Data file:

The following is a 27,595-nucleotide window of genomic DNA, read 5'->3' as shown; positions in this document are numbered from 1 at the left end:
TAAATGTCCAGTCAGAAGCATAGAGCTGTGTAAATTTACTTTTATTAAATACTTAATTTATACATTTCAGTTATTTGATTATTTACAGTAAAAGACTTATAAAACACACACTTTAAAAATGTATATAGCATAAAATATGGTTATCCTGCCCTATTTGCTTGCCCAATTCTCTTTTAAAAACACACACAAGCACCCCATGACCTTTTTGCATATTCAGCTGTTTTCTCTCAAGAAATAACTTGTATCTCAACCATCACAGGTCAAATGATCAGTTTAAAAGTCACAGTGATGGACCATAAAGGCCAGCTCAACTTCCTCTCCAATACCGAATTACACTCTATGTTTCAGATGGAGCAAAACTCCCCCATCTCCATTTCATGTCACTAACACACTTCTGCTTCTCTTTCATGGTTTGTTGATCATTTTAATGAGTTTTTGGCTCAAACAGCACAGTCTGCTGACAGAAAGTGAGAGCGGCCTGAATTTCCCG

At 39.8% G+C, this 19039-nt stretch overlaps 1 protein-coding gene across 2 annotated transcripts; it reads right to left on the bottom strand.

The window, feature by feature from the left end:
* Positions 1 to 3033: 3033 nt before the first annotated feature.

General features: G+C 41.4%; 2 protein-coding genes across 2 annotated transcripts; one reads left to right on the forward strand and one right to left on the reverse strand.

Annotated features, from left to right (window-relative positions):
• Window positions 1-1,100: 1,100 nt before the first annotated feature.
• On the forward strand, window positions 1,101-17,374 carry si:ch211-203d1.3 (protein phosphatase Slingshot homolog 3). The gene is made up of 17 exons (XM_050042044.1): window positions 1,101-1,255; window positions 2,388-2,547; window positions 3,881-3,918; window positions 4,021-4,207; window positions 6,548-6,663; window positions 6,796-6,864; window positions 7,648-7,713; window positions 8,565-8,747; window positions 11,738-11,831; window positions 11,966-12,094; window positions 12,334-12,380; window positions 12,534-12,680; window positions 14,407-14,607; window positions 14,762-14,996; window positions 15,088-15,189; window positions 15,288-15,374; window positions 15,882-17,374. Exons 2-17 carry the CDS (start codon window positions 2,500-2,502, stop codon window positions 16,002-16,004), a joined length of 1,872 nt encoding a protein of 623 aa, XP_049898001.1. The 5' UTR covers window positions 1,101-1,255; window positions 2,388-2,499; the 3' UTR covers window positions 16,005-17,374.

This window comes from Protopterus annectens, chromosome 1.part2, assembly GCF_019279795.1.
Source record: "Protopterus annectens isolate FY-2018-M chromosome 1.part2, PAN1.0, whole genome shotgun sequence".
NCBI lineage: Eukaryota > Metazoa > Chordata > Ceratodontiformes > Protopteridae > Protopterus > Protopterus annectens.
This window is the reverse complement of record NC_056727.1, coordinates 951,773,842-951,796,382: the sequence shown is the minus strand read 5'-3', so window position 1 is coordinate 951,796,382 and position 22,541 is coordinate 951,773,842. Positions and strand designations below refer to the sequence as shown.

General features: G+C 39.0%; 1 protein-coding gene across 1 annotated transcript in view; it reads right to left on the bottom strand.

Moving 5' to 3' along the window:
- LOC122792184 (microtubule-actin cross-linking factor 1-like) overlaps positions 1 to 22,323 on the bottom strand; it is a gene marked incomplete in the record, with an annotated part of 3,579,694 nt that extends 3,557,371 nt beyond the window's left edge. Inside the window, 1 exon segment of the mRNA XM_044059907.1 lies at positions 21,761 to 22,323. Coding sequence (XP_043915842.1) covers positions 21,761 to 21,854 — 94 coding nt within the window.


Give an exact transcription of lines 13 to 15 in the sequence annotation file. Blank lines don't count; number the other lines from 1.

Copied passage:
This window is the reverse complement of record NC_056727.1, coordinates 951,773,842-951,796,382: the sequence shown is the minus strand read 5'-3', so window position 1 is coordinate 951,796,382 and position 22,541 is coordinate 951,773,842. Positions and strand designations below refer to the sequence as shown.

General features: G+C 39.0%; 1 protein-coding gene across 1 annotated transcript in view; it reads right to left on the bottom strand.

Moving 5' to 3' along the window: